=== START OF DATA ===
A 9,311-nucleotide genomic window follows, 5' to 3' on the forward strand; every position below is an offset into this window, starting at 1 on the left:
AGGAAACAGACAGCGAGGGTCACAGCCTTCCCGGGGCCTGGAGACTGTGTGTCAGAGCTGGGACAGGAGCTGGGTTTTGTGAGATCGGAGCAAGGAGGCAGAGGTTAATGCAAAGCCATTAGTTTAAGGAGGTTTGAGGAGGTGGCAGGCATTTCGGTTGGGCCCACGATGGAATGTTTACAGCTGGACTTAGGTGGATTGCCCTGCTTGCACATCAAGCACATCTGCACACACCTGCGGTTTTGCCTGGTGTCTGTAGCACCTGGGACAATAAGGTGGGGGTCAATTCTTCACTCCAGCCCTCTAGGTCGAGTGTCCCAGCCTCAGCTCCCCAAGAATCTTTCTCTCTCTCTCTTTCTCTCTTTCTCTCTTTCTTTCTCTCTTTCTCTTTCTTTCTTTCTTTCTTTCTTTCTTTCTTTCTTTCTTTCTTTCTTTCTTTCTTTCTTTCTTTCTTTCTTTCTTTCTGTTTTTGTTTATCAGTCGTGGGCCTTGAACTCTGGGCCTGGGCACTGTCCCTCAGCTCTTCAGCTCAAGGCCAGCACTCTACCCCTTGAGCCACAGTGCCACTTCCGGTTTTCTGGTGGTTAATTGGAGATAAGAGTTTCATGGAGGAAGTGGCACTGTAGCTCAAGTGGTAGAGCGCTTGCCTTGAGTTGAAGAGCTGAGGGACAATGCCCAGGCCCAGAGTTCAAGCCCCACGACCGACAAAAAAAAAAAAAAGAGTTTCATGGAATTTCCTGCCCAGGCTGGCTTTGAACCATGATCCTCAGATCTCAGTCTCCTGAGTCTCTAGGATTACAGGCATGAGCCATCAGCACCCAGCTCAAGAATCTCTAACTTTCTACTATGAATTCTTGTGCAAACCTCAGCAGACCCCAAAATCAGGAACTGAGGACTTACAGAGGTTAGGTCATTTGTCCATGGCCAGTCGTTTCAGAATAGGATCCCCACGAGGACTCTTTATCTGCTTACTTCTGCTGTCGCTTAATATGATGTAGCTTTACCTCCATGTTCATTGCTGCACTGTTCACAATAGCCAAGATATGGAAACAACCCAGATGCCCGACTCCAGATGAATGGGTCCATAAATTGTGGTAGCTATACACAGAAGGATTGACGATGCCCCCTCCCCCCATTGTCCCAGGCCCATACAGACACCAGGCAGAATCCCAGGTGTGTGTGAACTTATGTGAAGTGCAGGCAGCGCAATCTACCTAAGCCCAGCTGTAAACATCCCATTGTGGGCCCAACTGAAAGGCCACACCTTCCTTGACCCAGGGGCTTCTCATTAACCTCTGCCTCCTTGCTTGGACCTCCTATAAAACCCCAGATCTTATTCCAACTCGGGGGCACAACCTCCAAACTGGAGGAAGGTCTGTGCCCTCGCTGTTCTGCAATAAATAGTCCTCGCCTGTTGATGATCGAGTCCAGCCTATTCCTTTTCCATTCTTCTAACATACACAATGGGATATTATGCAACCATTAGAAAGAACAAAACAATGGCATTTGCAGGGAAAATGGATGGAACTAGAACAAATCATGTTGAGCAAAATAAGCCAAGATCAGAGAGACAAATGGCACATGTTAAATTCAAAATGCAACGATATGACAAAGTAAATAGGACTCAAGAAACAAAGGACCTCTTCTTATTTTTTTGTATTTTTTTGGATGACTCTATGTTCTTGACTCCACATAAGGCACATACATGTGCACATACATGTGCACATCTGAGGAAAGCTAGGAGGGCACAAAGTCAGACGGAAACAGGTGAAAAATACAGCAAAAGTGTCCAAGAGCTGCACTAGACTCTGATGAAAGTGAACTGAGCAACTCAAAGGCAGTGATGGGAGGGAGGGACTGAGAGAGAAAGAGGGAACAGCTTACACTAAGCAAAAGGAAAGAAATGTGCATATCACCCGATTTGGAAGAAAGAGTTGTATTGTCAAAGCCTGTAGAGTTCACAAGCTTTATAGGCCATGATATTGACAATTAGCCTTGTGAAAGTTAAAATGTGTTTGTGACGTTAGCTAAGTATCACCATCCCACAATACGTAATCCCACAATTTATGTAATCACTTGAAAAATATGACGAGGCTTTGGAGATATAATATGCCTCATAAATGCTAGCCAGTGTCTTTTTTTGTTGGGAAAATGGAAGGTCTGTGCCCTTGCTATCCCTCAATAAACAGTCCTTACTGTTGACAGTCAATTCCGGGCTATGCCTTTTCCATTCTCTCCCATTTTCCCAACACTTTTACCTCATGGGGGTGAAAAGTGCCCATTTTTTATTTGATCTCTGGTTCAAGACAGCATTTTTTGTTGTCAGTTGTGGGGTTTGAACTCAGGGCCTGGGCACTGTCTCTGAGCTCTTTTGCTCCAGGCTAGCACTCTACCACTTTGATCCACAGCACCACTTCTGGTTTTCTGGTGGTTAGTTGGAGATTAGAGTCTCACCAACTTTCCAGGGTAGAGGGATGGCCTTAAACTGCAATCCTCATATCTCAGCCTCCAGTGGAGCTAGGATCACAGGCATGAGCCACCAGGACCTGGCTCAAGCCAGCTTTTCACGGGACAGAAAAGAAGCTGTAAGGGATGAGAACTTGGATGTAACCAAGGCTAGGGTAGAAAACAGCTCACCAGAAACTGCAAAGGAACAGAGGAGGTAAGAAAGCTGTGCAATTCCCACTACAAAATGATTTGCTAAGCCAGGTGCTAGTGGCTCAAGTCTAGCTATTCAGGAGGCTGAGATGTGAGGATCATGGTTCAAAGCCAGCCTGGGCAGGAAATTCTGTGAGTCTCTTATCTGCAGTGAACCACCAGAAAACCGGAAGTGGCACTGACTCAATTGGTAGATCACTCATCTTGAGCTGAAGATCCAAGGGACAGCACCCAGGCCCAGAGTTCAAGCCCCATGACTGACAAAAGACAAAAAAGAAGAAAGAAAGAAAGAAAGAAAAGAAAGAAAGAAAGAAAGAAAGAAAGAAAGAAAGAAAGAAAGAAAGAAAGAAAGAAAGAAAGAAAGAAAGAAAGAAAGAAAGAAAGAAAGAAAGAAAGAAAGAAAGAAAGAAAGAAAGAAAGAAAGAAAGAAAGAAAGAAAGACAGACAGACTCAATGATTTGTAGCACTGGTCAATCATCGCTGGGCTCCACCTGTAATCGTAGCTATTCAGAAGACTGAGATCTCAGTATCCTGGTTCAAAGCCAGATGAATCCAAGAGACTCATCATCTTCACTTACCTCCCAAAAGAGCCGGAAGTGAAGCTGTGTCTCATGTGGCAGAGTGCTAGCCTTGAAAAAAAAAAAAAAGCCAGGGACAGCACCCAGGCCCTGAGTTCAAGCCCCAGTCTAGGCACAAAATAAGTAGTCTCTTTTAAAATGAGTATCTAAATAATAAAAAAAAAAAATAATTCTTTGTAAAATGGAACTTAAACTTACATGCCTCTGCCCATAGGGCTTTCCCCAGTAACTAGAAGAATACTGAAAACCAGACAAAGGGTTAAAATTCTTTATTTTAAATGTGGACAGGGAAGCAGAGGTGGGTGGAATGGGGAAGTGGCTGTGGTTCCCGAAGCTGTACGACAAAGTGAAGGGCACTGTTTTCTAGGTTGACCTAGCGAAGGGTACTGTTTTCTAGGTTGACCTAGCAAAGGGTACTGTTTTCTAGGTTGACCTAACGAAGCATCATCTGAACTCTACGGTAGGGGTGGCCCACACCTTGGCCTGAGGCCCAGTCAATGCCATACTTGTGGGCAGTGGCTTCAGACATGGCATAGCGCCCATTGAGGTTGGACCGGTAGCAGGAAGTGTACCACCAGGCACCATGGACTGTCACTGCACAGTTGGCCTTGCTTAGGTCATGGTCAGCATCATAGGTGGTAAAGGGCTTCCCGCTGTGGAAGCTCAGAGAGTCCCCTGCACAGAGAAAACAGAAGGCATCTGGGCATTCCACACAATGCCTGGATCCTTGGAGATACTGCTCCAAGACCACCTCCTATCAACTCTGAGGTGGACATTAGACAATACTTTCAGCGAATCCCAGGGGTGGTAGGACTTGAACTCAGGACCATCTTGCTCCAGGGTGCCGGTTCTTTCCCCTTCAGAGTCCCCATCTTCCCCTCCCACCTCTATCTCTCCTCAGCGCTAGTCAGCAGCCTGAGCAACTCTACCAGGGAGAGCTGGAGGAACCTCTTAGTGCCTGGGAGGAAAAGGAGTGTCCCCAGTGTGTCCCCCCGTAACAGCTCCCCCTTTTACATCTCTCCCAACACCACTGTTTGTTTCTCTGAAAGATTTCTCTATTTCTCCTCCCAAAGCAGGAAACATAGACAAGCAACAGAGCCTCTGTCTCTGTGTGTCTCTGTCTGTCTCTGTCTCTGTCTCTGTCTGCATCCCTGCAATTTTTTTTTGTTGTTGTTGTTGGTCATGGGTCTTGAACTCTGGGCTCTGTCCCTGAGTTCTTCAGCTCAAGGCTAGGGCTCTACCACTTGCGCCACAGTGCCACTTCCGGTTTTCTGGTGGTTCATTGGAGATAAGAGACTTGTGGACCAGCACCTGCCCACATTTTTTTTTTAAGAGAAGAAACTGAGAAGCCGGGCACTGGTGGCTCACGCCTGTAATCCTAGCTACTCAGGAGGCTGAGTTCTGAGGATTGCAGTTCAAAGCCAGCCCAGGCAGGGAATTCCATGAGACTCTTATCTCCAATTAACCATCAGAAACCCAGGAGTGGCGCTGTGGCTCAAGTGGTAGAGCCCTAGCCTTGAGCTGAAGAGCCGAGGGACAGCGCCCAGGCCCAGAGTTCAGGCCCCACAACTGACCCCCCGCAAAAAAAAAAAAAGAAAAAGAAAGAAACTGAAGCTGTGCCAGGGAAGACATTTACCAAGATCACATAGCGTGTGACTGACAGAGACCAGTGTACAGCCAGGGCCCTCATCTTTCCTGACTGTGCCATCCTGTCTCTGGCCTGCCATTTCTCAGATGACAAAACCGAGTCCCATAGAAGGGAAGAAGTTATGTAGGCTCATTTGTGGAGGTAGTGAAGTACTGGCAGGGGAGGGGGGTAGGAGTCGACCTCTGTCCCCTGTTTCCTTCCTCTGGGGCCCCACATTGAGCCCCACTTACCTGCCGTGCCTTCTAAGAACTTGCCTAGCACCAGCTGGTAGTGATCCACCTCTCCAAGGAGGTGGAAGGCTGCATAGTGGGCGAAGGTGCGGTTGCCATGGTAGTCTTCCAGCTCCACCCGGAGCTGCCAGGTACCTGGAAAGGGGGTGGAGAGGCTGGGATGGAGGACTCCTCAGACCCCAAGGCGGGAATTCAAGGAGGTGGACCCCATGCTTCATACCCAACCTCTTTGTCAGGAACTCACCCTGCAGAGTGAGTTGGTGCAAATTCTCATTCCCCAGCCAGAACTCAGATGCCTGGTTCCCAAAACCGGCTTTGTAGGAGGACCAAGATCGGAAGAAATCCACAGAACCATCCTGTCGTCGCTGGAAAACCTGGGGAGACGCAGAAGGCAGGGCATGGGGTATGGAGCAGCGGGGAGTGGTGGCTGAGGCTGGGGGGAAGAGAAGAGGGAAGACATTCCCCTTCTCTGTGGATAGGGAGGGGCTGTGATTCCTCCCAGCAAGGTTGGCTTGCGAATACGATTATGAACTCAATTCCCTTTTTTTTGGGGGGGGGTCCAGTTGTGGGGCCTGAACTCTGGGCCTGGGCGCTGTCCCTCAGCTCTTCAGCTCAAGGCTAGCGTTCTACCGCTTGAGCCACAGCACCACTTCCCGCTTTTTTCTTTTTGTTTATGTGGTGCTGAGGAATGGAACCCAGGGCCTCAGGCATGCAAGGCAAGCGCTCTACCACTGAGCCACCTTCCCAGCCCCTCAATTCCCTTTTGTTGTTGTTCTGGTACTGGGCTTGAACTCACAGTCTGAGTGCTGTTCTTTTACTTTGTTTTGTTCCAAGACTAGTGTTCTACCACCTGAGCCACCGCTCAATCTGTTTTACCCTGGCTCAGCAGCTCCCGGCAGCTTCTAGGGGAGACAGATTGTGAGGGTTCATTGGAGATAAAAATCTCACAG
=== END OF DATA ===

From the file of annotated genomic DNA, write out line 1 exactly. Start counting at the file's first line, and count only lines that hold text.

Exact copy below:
A 9,311-nucleotide genomic window follows, 5' to 3' on the forward strand; every position below is an offset into this window, starting at 1 on the left: